In the past few weeks, through little planned intention, I’ve been watching a lot of Westerns. AMC has been running a crop of Clint Eastwood films and I’ve caught A Fist Full of Dollars, For A Few Dollars More, and about half of Hang ‘Em High. Unforgiven ran on another channel late one night and I saw The Magnificent Seven on AMC a few nights later. Spurred on by this feast, I took out copies of The Good, the Bad, and the Ugly and Pale Rider from my local library.
While watching these or any other films of the Western genre, it’s hard not see the similarities between the themes and characters of these films and those of D&D. This reflection is hardly surprising since D&D is, at heart, a game that was created by Americans and there is nothing more American (and I mean American as in “North American”* rather than “United States of”) than the Old West.
We’re a young continent when looked at through the lens of recorded history. As such, we don’t have quite the rich cultural and mythological heritage that our counterparts in the other areas of the world possess. We have no King Arthur, no Nibelung, no Achilles or Herakles, and no oni or kappa to lay a claim to. At best, we can summon up the shades of Paul Bunyan or Johnny Appleseed, but even these are both young and steeped in the only mythos that we can call our own: the Wild West.
While many of the themes of the Western are universal (the lone righter-of-wrongs, the evil land owner, the populace in need of salvation) there is one theme that resonates more deeply in the American psyche, which is the taming of the frontier. Being the youthful nations that we are, the idea and challenge of pushing back the frontier and bringing order to the wilderness is a goal that hasn’t been faded by the mists of elapsed time. There’s still an enticing draw to this, even when the wilderness of America has largely vanished outside of protected parks and other established boundaries. I know that it calls to me, despite the fact that I live in one of the oldest settled areas of the United States and have had little direct exposure to the American West outside of books and short visits to the southwestern states.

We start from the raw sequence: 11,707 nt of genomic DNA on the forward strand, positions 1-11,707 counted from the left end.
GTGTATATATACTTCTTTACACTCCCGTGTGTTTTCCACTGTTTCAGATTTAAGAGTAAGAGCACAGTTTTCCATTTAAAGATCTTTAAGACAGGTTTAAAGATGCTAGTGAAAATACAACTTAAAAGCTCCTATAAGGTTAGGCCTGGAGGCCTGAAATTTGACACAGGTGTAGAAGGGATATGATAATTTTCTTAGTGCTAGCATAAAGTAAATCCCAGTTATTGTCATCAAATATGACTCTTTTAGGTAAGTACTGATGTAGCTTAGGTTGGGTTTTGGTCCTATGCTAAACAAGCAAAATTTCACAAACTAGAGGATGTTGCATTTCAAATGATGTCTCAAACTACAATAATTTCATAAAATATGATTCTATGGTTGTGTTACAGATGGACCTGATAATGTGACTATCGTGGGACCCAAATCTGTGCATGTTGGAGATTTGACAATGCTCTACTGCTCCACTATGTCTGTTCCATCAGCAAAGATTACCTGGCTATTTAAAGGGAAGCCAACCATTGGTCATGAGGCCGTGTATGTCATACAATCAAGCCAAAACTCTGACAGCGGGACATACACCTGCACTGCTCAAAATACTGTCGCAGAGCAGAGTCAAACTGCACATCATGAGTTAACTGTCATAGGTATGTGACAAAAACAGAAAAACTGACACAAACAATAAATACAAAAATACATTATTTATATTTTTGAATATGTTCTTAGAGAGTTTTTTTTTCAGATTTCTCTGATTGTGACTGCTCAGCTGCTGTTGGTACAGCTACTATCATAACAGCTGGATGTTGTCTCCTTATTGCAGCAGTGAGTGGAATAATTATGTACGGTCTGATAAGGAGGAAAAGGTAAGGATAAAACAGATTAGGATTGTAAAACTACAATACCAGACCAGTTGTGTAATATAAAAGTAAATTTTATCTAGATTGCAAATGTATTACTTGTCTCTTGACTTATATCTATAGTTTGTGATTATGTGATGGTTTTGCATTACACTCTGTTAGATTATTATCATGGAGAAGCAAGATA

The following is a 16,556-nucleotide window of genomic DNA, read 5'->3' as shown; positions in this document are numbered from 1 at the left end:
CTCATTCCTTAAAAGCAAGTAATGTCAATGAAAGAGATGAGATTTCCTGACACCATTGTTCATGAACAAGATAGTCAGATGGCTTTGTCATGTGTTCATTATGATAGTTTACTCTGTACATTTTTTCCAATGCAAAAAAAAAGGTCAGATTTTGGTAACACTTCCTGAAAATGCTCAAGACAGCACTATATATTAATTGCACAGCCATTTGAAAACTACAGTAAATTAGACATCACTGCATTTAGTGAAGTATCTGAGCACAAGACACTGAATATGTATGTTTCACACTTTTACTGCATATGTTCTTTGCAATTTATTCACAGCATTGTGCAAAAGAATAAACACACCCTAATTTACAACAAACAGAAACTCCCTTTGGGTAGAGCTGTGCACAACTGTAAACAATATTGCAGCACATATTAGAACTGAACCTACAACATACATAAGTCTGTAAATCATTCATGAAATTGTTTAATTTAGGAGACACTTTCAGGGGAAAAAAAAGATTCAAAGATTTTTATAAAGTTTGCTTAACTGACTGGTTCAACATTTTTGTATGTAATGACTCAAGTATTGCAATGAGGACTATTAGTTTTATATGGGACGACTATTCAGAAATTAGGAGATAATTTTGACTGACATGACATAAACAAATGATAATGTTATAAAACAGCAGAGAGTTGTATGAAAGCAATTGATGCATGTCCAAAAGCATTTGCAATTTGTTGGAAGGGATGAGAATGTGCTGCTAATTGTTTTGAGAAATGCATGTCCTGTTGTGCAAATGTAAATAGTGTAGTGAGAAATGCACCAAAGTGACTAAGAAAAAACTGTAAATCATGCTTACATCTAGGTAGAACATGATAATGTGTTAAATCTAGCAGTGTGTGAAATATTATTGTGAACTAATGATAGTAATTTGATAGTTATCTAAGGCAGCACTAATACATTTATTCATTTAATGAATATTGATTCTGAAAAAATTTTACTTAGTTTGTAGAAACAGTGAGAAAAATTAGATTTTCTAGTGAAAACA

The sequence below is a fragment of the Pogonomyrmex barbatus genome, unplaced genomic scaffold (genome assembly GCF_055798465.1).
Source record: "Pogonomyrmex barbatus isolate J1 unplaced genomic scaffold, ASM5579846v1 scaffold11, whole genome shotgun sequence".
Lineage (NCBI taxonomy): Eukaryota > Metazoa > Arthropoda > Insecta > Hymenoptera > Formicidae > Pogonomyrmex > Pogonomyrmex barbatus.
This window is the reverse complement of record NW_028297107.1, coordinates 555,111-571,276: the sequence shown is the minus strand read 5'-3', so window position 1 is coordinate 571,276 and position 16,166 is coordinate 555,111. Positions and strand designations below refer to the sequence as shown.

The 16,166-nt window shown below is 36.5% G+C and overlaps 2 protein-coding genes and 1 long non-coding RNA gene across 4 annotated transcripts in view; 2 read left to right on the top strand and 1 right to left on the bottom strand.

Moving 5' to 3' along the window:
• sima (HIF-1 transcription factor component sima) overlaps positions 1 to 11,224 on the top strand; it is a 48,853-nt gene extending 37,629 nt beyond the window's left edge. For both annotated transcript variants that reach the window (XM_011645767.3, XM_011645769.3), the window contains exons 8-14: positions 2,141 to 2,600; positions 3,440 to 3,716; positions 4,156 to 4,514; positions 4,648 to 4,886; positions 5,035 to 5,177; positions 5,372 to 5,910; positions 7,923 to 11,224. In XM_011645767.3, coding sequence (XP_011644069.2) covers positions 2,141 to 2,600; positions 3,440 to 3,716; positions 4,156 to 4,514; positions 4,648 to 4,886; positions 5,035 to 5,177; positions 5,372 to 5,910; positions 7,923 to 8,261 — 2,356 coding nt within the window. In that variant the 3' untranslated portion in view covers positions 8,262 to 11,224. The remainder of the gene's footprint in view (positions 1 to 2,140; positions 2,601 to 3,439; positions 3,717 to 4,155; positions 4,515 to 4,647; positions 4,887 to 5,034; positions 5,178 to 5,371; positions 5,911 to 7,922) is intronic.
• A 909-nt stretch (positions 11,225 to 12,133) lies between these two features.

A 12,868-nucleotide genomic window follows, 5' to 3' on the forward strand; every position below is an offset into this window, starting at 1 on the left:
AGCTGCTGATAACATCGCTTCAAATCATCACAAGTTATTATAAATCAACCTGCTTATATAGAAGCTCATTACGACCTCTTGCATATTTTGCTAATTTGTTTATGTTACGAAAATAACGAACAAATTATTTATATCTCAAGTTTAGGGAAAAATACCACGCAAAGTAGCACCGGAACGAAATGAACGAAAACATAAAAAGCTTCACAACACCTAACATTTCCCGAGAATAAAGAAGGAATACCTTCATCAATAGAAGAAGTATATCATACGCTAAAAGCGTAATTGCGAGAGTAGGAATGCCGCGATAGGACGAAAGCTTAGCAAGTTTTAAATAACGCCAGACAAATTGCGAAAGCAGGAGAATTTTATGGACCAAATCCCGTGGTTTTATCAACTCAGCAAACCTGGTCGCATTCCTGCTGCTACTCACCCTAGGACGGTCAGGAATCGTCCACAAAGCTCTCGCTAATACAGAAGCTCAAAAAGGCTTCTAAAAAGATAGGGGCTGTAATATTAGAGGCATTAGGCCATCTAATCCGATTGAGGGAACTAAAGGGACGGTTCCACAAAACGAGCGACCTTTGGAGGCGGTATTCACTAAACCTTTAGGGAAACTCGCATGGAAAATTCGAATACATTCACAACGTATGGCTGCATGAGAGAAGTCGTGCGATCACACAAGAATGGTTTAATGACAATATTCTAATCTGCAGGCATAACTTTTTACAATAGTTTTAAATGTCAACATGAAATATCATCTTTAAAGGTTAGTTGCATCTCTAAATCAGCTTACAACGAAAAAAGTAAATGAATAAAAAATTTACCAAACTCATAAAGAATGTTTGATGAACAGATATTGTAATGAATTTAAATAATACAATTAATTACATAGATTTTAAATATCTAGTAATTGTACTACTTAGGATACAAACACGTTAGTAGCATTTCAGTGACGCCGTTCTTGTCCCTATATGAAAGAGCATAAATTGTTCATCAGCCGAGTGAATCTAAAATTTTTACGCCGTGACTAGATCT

I don’t think there’s any reason to doubt that the “end game” of OD&D – the establishment of a stronghold in the wilderness – was a result of our cultural heritage of the American West. Despite Gygax’s and Arneson’s knowledge and love for European history, they are American by birth and steeped in that same cultural heritage. The idea of taming the frontier would be a natural goal for high level characters to pursue. The fact that these characters could also acquire followers and henchmen, which would allow them to engage in protracted wars with their neighbors and conquer established lands, thus being more akin to European and Asian history, is a secondary goal. The prime motivation is the clearing of a hex of land to call one’s own and to build a permanent structure within it.
I can’t help but speculate that, had D&D been the product of the minds of two European or Asian war gamers, the high level end game might have been very different indeed. Perhaps rather than the taming of the frontier, it might one that focused more on the establishment of a dynasty through the conquest of settled lands or through the elaborate networks of alliances and treaties. It might even be more Tolkien-esque, requiring the confrontation and defeat of a larger evil to maintain or restore order to previously established lands. I doubt the emphasis on clearing the frontier would have been as pronounced.
I know this blog gets visitors from around the world and I’d be interested in hearing their thoughts on this matter. Does the old school end game have the same allure to you as it does with Americans and do you think the end game might be different if D&D had been created outside of the United State? North Americans are welcome to share their thoughts as well.
* I’m aware of the parallels to the North American West that occurred in South America – the gaucho, the chalan, and the huaso, as well as the similarities in clearing the frontier for settlement but I’m limiting my scope to the U.S., Canada, and Mexico for the purposes of this post.